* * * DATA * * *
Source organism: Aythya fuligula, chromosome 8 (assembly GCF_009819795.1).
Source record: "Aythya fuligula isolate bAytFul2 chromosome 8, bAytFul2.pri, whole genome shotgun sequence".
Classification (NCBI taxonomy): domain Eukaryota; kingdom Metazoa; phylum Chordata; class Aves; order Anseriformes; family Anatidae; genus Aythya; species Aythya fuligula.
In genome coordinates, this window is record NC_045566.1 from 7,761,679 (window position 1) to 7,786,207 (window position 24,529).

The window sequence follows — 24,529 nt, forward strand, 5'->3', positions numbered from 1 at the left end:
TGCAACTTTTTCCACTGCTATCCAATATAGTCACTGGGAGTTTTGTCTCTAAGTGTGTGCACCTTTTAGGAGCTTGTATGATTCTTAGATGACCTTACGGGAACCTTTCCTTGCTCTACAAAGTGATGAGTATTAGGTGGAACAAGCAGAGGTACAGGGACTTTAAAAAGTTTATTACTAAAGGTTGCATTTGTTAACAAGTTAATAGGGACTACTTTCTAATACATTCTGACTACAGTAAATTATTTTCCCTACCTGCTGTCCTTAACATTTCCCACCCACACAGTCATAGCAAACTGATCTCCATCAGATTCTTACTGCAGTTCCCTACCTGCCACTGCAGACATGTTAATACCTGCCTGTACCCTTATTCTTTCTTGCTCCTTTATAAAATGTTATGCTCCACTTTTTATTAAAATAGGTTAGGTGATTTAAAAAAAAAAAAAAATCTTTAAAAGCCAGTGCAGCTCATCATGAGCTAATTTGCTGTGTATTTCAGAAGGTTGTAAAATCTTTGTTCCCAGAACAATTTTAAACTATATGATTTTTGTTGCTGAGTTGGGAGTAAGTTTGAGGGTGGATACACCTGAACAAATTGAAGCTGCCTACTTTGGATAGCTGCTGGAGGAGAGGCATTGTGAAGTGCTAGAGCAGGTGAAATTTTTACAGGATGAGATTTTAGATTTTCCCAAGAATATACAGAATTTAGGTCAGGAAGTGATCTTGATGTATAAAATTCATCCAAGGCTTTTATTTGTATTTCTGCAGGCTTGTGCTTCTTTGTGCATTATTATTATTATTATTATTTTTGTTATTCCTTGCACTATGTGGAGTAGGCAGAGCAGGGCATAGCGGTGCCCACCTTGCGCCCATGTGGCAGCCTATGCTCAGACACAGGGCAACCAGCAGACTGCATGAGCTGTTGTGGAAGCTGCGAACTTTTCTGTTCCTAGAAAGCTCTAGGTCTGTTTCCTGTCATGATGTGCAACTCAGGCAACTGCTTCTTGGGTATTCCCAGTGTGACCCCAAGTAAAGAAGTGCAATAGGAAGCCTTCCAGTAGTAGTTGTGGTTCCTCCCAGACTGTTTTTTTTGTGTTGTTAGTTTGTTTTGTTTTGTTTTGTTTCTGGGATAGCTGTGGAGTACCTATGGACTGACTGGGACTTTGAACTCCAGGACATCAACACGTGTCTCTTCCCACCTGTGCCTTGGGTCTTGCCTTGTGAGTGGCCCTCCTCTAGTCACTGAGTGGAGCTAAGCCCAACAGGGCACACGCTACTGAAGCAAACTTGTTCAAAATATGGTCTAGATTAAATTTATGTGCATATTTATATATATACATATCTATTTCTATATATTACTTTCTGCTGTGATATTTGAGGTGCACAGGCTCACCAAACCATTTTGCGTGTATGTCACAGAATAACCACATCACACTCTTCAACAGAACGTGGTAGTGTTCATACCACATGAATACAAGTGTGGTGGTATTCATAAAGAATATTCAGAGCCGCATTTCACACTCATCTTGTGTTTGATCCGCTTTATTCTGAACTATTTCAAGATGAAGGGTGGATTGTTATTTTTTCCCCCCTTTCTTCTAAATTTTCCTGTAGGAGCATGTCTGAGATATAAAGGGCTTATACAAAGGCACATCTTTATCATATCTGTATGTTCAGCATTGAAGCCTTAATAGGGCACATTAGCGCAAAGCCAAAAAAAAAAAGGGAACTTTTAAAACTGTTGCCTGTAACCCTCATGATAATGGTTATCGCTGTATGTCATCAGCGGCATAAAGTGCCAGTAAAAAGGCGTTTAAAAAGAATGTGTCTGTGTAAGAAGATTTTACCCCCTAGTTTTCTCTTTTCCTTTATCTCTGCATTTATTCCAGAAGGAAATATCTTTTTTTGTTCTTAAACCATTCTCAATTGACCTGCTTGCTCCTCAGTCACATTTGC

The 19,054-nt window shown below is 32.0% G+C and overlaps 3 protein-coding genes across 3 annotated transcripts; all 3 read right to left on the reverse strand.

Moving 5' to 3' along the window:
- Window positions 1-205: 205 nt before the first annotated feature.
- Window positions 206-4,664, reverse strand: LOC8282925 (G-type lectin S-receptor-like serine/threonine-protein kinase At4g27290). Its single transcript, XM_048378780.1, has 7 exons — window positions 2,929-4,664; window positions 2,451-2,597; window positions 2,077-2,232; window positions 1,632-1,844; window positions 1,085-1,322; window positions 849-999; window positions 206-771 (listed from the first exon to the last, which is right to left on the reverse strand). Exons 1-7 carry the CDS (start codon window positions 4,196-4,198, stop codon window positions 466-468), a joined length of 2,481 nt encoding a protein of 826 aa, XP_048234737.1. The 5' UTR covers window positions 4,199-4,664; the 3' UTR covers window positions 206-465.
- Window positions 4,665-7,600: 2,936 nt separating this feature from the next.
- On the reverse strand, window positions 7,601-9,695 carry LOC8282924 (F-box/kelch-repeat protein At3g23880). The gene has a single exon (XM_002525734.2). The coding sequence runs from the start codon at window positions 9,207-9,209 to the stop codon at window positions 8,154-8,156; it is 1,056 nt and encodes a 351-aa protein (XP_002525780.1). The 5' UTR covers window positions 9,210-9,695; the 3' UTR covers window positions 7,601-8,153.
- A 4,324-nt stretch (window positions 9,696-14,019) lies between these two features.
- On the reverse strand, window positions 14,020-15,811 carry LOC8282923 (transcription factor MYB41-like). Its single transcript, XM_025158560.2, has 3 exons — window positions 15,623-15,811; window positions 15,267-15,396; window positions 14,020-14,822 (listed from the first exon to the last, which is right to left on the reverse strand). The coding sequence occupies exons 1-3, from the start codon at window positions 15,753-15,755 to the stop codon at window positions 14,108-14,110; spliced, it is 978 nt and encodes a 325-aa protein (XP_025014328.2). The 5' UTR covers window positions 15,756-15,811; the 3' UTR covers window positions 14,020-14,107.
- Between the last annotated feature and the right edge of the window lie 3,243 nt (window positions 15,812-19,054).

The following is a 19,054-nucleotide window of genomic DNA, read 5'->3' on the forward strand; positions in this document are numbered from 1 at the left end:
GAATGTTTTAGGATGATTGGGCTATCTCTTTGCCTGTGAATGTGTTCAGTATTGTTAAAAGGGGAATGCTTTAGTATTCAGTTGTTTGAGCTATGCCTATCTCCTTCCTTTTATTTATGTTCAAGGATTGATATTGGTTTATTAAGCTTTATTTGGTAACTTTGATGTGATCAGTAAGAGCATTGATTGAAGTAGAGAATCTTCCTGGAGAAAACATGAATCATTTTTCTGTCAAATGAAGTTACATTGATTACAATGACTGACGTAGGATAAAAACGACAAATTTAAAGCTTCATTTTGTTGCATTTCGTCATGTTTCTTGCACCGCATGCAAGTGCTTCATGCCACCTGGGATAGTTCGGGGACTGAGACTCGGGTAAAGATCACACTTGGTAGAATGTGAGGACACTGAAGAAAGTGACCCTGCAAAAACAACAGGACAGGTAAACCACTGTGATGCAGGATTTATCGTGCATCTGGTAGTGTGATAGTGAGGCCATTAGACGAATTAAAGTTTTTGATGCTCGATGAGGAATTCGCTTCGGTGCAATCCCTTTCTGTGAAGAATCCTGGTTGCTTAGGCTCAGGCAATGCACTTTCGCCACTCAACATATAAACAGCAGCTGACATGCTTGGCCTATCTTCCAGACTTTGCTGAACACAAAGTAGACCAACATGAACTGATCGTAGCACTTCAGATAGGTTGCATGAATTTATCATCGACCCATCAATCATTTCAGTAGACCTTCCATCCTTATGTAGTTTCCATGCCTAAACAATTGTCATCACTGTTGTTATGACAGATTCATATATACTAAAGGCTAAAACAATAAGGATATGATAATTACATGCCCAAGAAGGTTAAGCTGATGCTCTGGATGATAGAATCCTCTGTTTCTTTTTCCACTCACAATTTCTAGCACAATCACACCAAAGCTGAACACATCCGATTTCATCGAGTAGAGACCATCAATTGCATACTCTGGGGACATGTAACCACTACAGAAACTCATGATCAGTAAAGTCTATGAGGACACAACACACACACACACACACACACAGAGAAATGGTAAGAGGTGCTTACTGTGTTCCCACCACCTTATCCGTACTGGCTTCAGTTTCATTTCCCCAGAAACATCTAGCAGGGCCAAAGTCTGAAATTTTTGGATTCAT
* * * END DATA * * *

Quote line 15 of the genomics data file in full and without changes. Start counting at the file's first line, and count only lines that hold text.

- Between the last annotated feature and the right edge of the window lie 3,243 nt (window positions 15,812-19,054).